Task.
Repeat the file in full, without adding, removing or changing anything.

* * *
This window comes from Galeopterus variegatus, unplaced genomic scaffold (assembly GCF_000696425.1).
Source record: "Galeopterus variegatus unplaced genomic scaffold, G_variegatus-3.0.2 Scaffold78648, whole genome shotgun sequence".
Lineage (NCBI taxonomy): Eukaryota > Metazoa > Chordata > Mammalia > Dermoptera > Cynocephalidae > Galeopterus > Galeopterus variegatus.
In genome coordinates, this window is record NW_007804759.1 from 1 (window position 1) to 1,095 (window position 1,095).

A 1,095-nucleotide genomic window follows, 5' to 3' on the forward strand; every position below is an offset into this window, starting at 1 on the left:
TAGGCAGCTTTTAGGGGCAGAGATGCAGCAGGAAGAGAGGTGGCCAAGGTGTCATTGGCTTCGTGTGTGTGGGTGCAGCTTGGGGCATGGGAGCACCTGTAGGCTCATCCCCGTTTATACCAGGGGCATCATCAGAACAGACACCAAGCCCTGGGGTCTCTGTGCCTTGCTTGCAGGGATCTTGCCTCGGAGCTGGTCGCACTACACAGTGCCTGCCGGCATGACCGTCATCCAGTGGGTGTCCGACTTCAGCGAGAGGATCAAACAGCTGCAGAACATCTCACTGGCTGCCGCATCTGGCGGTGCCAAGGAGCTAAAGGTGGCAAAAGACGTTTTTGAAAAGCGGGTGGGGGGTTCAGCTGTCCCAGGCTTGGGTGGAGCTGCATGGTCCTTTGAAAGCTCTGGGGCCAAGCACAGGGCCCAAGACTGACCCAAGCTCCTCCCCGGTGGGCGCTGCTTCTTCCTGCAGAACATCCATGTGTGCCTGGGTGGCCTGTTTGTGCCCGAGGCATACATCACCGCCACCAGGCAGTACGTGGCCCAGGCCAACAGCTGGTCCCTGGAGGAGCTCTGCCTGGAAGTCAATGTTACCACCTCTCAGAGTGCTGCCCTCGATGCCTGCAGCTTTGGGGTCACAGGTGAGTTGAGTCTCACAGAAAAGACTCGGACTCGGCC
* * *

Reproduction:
This window comes from Galeopterus variegatus, unplaced genomic scaffold (assembly GCF_000696425.1).
Source record: "Galeopterus variegatus unplaced genomic scaffold, G_variegatus-3.0.2 Scaffold78648, whole genome shotgun sequence".
Lineage (NCBI taxonomy): Eukaryota > Metazoa > Chordata > Mammalia > Dermoptera > Cynocephalidae > Galeopterus > Galeopterus variegatus.
In genome coordinates, this window is record NW_007804759.1 from 1 (window position 1) to 1,095 (window position 1,095).

A 1,095-nucleotide genomic window follows, 5' to 3' on the forward strand; every position below is an offset into this window, starting at 1 on the left:
TAGGCAGCTTTTAGGGGCAGAGATGCAGCAGGAAGAGAGGTGGCCAAGGTGTCATTGGCTTCGTGTGTGTGGGTGCAGCTTGGGGCATGGGAGCACCTGTAGGCTCATCCCCGTTTATACCAGGGGCATCATCAGAACAGACACCAAGCCCTGGGGTCTCTGTGCCTTGCTTGCAGGGATCTTGCCTCGGAGCTGGTCGCACTACACAGTGCCTGCCGGCATGACCGTCATCCAGTGGGTGTCCGACTTCAGCGAGAGGATCAAACAGCTGCAGAACATCTCACTGGCTGCCGCATCTGGCGGTGCCAAGGAGCTAAAGGTGGCAAAAGACGTTTTTGAAAAGCGGGTGGGGGGTTCAGCTGTCCCAGGCTTGGGTGGAGCTGCATGGTCCTTTGAAAGCTCTGGGGCCAAGCACAGGGCCCAAGACTGACCCAAGCTCCTCCCCGGTGGGCGCTGCTTCTTCCTGCAGAACATCCATGTGTGCCTGGGTGGCCTGTTTGTGCCCGAGGCATACATCACCGCCACCAGGCAGTACGTGGCCCAGGCCAACAGCTGGTCCCTGGAGGAGCTCTGCCTGGAAGTCAATGTTACCACCTCTCAGAGTGCTGCCCTCGATGCCTGCAGCTTTGGGGTCACAGGTGAGTTGAGTCTCACAGAAAAGACTCGGACTCGGCC